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Legation, who held Moses's pretensions to be true, might think him at liberty to go beyond his Commission. Thus far, then, we may be said to agree: But this good understanding does not last long. His Lordship's modesty and my pertness soon make the breach as wide as ever.-Why they were not so revealed (says his Lordship) some PERT DIVINE or other will be ready to tell you. For me, I dare not pretend to guess. My forwardness, and his Lordship's backwardness, are equally well suited to our respective principles. Should his Lordship have guessed, it might have brought him to what he most dreaded, the divine original of the Jewish Religion: Had I forborn to guess, I had betrayed my cause, and left those DATA unemployed, which enabled me, I do not say to guess, but to discover, and to demonstrate the Divine Legation of Moses.
However, This, his Lordship will presume to advance, that since these doctrines were not revealed by God to his servant MOSES, it is highly probable, that the Legislator made a scruple of teaching them to the Israelites, howsoever well instructed he might be in them himself, and howsoever useful to Government he might think them.
Here, you see, he personates a Believer, who holds MOSES to be an inspired Lawgiver: But observe how poorly he sustains his part! Either MOSES did indeed receive the Law from God, or he did not. If he did not, Why are we mocked with the distinction between what was revealed, and what was not revealed, when nothing was revealed? If MOSES did receive the Law from God, Why are we still worse mocked with the distinction between what was revealed, and what was not revealed, when every thing regarding the Dispensation must needs be revealed; as well, the direction
to omit a Future State, as the direction to inculcate the Unity of the Godhead? Why was all this mockery? the Reader asks. For a very good purpose: it was to draw us from the TRUE object of our inquiry, which is, What GoD intended by the omission; to that FANTASTIC object, which only respects what MOSES intended by it. For the intention of GoD supposes the mission and inspiration of a Prophet; but the intention of MOSES, when considered in contradistinction to the intention of God, terminates in the human views of a mere politic Lawgiver; which leads us back again to Infidelity.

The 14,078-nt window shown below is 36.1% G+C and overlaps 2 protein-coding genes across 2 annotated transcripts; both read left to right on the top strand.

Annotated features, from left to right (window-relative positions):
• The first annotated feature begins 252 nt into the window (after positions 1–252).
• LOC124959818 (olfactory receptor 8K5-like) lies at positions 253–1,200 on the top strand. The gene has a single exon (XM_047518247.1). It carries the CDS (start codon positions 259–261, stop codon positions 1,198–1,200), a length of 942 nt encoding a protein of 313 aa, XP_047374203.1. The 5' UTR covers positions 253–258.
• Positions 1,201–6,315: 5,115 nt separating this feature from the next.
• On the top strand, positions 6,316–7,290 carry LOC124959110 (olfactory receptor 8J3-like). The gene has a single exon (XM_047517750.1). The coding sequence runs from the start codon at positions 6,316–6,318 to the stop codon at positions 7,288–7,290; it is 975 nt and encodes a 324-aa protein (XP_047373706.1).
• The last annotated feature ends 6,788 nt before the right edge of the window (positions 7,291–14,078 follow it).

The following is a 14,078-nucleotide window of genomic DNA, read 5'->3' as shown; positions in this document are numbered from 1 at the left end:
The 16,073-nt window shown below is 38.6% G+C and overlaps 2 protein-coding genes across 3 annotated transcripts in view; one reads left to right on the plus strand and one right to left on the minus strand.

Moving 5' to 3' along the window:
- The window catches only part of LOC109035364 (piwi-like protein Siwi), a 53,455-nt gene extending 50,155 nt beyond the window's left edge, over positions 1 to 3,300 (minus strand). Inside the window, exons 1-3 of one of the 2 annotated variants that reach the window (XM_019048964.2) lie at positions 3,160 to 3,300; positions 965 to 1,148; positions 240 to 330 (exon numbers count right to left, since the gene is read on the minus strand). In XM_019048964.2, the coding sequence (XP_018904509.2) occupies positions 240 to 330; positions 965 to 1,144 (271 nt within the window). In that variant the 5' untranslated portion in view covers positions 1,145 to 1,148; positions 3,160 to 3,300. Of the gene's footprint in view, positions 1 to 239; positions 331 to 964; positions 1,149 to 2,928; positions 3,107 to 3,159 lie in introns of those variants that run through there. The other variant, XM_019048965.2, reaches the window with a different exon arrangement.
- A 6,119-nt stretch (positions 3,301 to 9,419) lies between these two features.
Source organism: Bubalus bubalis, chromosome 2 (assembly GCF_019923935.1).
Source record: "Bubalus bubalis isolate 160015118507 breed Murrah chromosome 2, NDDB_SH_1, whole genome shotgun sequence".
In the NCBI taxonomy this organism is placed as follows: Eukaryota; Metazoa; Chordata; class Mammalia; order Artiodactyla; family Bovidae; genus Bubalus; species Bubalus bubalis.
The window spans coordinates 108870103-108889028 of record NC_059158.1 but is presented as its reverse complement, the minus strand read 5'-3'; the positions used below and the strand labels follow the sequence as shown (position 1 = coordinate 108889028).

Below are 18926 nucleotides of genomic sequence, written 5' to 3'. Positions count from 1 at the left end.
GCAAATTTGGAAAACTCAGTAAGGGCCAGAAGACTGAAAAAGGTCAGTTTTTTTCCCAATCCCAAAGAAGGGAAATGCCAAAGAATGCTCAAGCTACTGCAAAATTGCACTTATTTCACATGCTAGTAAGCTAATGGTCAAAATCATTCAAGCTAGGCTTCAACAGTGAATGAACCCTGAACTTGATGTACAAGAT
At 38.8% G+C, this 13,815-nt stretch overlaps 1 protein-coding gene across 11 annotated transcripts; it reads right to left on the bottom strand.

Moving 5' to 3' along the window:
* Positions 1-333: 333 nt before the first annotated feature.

But he soon strips Moses of his Mission, and leaves him to cool, in Querpo, under his civil character as before. And here he considers, What it was, which under this character, might induce Moses to omit a future state; and he finds it to be, lest this doctrine should have hurt the doctrine of the UNITY, which it was his purpose to inculcate amongst his People, in opposition to the Egyptian Polytheism.
Moses (says his Lordship), it is highly probable, made a scruple of teaching these Doctrines to the Israelites, howsoever well instructed he might be in them himself, and howsoever useful to Government he might think them. The People of Egypt, like all other nations, were Polytheists, but different from all others: there was in Egypt an inward as well as outward Doctrine: Natural Theology and natural Religion were the INWARD Doctrine; while Polytheism, Idolatry, and ALL THE MYSTERIES, all the impieties and follies of magic, were the OUTWARD Doctrine. Moses was initiated into those Mysteries where the secret doctrine alone was taught, and the outward exploded.-For an accurate as well as just Divider, commend me to his Lordship. In distinguishing between the
the inward and outward doctrines of the Egyptians, he puts all the mysteries amongst the outward :— though if they had an inward, it must necessarily be part of those Mysteries. But he makes amends presently (but his amends to truth is, as it should be, always at the expence of a contradiction), and directly says, that MOSES LEARNT THE INWARD DOCTRINE IN THE MYSTERIES. Let this pass: He proceedsMoses had the knowledge of both outward and inward. Not so the Israelites in general. They knew nothing more than the outside of the Religion of Egypt. And if a future state was known to them, it was known only in the superstitious rites, and with all the fabulous circumstances, in which it was dressed up and presented to the vulgar belief. It would be hard therefore to teach or to renew this doctrine in the minds of the Israelites, without giving them an occasion the more to recal the Polytheistical fables, and practise the idolatrous rites they had learnt during the Captivity.